How does your walk with the Lord inform your writing?
I’m deeply aware that the Lord has already written the story. My challenge is to listen and take down notes in order to best write the story!
From your bio, I can see that you have a lot of experience as a nonfiction author and journalist. How did your experience with nonfiction prepare you for or shape your fiction writing?
Daily journalism teaches discipline in writing. As a newspaper reporter, I never had the luxury of not meeting a deadline.
At what point did you know you wanted to write? Do you see this as your calling?
In third grade in my inner-city Denver elementary school, my teacher, Mrs. Laura Smith, called me to her desk one day and asked if I wanted to be a writer when I grew up. When I said yes, she replied: “Patricia, you are a writer.”
As a third grader, I wasn’t sophisticated enough to discern or perceive what she was declaring over me. I understand now she saw something in me—in my skill level perhaps—that showed her I was a writer. More important, she was saying that I had something to say. What a profound declaration to call out of a child.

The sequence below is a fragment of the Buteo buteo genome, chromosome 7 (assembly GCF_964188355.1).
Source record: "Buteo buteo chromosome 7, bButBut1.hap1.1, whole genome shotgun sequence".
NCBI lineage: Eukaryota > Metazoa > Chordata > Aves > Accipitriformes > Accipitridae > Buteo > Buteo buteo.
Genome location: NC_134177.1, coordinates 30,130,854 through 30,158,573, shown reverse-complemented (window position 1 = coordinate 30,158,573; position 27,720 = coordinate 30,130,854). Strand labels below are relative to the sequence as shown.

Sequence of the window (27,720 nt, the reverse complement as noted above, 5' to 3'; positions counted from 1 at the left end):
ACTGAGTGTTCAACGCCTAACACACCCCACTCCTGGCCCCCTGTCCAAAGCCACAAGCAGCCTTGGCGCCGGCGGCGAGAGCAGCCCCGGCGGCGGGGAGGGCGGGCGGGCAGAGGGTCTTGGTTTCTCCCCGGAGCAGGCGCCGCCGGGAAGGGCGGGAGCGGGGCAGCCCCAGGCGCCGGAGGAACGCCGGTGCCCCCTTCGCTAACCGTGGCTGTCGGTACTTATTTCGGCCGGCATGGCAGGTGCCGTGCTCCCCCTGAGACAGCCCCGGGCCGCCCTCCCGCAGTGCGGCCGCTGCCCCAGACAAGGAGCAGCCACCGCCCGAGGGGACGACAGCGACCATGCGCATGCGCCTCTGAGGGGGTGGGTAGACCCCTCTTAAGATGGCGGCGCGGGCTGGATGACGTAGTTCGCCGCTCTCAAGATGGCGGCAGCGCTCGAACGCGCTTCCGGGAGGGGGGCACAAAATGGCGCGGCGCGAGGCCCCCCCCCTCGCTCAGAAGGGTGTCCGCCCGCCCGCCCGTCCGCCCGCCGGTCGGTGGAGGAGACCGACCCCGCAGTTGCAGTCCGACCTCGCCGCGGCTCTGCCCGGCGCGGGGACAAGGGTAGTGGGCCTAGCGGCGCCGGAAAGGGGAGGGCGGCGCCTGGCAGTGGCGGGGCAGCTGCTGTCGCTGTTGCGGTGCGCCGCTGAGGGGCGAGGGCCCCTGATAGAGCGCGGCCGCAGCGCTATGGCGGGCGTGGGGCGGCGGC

When I had my first book signing many years later, I invited her to be my special guest and she was celebrated by everyone who attended. What one says to a child can be life changing. She affirmed my life path and I’m forever grateful for that.
What prompted you to write your first fictional novel?
As a working writer, I always wanted to learn how to plot a novel. I’d learned to write in half a dozen other formats – including news stories, personal essays, personality profiles, long-form news features, devotionals, nonfiction inspirational books. So, I believed it was possible to learn to plot and write fiction.
I sat down on my back deck and read everything I could find on novel structure, story beats for mystery and romantic plots, character archetypes, dialogue in fiction, and dozens or other elements.